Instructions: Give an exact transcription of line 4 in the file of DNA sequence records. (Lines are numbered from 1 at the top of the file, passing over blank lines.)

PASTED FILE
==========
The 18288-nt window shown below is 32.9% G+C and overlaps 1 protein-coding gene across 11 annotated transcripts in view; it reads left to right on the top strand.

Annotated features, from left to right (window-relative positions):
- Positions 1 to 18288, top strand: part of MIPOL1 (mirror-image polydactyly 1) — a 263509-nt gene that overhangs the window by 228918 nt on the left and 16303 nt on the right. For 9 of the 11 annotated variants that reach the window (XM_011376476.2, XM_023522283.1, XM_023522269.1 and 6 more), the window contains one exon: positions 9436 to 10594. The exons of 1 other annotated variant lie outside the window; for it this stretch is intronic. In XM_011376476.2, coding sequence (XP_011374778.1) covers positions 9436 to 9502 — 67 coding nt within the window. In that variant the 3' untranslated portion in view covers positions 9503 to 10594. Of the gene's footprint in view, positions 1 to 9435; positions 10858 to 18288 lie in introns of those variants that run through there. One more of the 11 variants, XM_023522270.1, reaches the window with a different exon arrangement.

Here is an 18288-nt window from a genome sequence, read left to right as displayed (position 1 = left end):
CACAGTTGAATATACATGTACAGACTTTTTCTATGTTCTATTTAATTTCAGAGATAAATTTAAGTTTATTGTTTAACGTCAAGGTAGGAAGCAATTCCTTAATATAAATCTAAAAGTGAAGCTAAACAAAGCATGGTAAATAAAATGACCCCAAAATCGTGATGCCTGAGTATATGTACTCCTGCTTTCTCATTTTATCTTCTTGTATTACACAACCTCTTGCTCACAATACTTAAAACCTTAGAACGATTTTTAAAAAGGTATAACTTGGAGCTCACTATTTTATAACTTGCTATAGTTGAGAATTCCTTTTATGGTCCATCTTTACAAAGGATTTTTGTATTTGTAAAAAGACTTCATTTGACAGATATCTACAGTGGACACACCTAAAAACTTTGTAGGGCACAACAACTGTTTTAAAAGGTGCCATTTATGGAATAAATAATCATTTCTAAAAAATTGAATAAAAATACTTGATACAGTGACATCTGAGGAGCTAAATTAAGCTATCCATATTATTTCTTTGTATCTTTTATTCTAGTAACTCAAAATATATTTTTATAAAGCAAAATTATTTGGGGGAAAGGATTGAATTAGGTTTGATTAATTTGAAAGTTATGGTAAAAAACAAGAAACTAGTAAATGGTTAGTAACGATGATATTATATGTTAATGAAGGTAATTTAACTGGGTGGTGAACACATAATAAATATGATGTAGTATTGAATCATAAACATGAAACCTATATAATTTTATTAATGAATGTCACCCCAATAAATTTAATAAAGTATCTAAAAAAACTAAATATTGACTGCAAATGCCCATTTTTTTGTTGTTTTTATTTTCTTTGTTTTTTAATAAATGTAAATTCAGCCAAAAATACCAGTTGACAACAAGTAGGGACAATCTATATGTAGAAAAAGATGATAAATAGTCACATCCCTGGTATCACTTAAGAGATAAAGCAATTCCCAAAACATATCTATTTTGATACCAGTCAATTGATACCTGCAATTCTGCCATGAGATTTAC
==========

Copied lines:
Here is an 18288-nt window from a genome sequence, read left to right as displayed (position 1 = left end):